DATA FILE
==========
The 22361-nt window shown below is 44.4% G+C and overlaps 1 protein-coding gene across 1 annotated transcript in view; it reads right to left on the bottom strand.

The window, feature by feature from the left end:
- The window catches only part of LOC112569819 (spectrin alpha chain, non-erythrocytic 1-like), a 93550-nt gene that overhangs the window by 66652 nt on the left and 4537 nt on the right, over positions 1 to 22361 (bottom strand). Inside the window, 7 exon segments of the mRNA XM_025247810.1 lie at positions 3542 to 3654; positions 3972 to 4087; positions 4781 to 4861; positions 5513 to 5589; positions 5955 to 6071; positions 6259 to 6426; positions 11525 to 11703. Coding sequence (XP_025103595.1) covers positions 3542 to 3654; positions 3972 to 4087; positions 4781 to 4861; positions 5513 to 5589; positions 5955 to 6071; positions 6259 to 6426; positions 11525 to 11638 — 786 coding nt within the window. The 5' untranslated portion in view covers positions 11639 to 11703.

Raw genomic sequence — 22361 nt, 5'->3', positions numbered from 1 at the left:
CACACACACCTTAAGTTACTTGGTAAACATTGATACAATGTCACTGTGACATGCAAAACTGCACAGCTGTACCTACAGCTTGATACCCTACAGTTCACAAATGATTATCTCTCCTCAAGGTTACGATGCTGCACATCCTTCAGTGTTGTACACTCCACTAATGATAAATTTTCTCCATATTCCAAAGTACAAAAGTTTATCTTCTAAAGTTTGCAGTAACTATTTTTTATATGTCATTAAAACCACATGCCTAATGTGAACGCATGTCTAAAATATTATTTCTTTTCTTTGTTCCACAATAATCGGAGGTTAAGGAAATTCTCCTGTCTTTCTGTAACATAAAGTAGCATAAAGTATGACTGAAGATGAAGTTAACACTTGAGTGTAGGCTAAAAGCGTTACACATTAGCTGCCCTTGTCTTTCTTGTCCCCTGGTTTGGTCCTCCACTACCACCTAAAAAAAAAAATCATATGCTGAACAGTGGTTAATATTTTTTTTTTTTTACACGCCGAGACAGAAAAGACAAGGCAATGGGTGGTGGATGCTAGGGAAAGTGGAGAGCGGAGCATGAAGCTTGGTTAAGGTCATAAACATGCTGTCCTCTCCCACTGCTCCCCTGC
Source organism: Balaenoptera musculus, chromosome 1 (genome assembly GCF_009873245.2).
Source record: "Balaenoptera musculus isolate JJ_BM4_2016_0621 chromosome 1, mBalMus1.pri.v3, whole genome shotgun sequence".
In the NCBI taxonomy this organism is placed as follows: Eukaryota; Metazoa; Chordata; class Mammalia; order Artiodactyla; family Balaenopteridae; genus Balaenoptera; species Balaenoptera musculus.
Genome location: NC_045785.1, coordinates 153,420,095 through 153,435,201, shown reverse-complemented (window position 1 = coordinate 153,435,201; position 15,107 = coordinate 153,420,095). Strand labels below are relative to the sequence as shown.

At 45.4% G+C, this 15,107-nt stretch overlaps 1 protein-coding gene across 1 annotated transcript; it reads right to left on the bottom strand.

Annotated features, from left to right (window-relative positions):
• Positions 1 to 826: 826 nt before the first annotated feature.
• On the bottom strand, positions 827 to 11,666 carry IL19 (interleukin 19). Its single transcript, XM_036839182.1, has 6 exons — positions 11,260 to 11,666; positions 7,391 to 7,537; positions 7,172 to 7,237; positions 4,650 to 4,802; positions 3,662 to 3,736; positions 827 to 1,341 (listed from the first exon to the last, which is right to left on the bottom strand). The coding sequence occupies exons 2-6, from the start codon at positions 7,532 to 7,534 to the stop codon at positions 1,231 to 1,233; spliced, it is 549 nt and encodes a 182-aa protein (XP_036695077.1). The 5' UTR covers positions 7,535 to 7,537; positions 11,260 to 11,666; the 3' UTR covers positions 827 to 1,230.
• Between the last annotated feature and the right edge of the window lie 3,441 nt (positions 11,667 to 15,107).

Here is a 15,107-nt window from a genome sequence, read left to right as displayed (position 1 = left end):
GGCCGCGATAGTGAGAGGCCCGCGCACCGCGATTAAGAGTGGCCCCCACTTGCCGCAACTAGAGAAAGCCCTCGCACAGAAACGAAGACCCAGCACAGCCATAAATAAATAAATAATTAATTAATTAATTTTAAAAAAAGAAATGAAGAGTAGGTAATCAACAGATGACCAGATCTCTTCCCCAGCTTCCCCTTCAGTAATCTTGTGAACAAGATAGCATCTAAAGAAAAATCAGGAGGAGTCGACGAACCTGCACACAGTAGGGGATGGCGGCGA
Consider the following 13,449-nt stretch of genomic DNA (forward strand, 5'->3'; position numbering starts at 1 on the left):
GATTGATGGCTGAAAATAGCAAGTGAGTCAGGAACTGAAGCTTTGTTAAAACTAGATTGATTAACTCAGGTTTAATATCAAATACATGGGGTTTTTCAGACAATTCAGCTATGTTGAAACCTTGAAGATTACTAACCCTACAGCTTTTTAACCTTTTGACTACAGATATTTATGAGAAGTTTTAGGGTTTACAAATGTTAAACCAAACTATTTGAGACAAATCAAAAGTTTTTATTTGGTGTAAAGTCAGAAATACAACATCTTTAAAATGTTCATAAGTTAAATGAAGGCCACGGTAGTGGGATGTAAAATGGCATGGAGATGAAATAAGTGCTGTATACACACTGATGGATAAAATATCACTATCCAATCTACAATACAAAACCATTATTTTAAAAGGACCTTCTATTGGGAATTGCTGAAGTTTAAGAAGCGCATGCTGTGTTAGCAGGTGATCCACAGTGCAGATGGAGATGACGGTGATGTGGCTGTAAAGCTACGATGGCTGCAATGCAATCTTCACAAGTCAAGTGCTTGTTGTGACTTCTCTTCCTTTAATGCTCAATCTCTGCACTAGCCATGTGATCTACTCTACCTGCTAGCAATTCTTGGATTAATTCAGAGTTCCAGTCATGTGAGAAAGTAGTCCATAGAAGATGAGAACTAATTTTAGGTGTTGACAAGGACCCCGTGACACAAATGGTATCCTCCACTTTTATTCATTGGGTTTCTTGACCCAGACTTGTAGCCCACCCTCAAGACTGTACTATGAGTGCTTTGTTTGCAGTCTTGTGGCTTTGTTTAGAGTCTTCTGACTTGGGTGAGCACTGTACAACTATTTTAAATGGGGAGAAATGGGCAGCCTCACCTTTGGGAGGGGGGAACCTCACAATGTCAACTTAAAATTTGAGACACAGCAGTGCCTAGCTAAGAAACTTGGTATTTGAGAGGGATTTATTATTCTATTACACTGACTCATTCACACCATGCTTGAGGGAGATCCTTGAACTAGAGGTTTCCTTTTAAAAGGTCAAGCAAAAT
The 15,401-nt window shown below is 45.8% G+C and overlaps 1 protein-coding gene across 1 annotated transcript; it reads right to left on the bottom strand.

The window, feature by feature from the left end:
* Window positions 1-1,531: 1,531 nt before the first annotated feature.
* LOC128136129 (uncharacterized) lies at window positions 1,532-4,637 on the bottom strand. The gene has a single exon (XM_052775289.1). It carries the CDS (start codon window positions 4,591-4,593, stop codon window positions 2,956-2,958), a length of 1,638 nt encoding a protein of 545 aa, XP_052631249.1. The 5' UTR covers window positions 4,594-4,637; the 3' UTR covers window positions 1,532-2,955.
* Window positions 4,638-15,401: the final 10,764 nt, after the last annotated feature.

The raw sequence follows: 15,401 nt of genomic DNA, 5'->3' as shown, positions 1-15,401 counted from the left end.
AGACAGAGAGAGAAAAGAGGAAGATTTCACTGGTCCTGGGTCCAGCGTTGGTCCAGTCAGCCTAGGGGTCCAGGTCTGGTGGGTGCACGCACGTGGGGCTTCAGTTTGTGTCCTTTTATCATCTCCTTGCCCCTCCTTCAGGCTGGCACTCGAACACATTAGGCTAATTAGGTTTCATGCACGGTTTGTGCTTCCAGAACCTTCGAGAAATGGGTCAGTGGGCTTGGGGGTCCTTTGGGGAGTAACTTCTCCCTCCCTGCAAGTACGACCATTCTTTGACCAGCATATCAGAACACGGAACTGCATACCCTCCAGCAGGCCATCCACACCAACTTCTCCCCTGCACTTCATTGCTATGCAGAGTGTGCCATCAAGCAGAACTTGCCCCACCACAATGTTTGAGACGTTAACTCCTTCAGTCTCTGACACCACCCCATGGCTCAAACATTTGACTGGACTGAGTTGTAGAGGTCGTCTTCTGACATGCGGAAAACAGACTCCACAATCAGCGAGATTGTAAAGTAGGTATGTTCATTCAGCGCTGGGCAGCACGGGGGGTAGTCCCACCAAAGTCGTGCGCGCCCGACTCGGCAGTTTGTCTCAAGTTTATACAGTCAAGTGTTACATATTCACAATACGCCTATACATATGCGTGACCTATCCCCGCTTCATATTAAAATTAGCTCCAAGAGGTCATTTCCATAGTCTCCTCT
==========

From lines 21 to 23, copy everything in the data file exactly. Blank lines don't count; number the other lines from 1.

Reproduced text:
* Window positions 1-1,531: 1,531 nt before the first annotated feature.
* LOC128136129 (uncharacterized) lies at window positions 1,532-4,637 on the bottom strand. The gene has a single exon (XM_052775289.1). It carries the CDS (start codon window positions 4,591-4,593, stop codon window positions 2,956-2,958), a length of 1,638 nt encoding a protein of 545 aa, XP_052631249.1. The 5' UTR covers window positions 4,594-4,637; the 3' UTR covers window positions 1,532-2,955.
* Window positions 4,638-15,401: the final 10,764 nt, after the last annotated feature.